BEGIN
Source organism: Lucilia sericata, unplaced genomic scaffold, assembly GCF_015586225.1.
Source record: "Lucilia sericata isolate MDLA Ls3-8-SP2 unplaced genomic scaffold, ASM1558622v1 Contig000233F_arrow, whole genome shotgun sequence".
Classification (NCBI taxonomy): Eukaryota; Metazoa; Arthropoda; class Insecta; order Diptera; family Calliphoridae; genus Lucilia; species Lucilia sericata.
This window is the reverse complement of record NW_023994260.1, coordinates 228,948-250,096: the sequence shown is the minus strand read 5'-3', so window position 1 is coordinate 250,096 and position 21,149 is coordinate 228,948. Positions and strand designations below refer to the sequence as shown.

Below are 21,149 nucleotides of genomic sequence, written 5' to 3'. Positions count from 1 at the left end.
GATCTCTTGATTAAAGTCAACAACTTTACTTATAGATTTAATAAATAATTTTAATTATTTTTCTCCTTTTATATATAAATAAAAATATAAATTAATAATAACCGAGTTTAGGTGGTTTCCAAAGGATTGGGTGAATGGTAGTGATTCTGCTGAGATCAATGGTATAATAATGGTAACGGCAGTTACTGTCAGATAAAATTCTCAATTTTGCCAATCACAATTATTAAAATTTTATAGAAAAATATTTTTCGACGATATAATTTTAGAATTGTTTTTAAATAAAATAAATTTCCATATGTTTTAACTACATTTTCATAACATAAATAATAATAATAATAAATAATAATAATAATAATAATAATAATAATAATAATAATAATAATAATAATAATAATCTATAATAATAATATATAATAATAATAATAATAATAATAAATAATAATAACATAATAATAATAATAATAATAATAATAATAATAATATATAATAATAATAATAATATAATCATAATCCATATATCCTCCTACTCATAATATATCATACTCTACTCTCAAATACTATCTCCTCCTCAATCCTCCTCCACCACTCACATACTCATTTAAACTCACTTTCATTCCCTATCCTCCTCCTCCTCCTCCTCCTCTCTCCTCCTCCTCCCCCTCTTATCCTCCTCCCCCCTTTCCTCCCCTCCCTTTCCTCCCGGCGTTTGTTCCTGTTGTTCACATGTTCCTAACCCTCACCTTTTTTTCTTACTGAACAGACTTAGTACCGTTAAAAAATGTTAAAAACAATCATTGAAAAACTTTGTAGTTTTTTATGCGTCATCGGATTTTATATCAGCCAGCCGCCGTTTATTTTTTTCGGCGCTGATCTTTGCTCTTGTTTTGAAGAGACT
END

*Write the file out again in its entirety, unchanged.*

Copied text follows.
Source organism: Lucilia sericata, unplaced genomic scaffold, assembly GCF_015586225.1.
Source record: "Lucilia sericata isolate MDLA Ls3-8-SP2 unplaced genomic scaffold, ASM1558622v1 Contig000233F_arrow, whole genome shotgun sequence".
Classification (NCBI taxonomy): Eukaryota; Metazoa; Arthropoda; class Insecta; order Diptera; family Calliphoridae; genus Lucilia; species Lucilia sericata.
This window is the reverse complement of record NW_023994260.1, coordinates 228,948-250,096: the sequence shown is the minus strand read 5'-3', so window position 1 is coordinate 250,096 and position 21,149 is coordinate 228,948. Positions and strand designations below refer to the sequence as shown.

Below are 21,149 nucleotides of genomic sequence, written 5' to 3'. Positions count from 1 at the left end.
GATCTCTTGATTAAAGTCAACAACTTTACTTATAGATTTAATAAATAATTTTAATTATTTTTCTCCTTTTATATATAAATAAAAATATAAATTAATAATAACCGAGTTTAGGTGGTTTCCAAAGGATTGGGTGAATGGTAGTGATTCTGCTGAGATCAATGGTATAATAATGGTAACGGCAGTTACTGTCAGATAAAATTCTCAATTTTGCCAATCACAATTATTAAAATTTTATAGAAAAATATTTTTCGACGATATAATTTTAGAATTGTTTTTAAATAAAATAAATTTCCATATGTTTTAACTACATTTTCATAACATAAATAATAATAATAATAAATAATAATAATAATAATAATAATAATAATAATAATAATAATAATAATAATAATAATCTATAATAATAATATATAATAATAATAATAATAATAATAAATAATAATAACATAATAATAATAATAATAATAATAATAATAATAATATATAATAATAATAATAATATAATCATAATCCATATATCCTCCTACTCATAATATATCATACTCTACTCTCAAATACTATCTCCTCCTCAATCCTCCTCCACCACTCACATACTCATTTAAACTCACTTTCATTCCCTATCCTCCTCCTCCTCCTCCTCCTCTCTCCTCCTCCTCCCCCTCTTATCCTCCTCCCCCCTTTCCTCCCCTCCCTTTCCTCCCGGCGTTTGTTCCTGTTGTTCACATGTTCCTAACCCTCACCTTTTTTTCTTACTGAACAGACTTAGTACCGTTAAAAAATGTTAAAAACAATCATTGAAAAACTTTGTAGTTTTTTATGCGTCATCGGATTTTATATCAGCCAGCCGCCGTTTATTTTTTTCGGCGCTGATCTTTGCTCTTGTTTTGAAGAGACT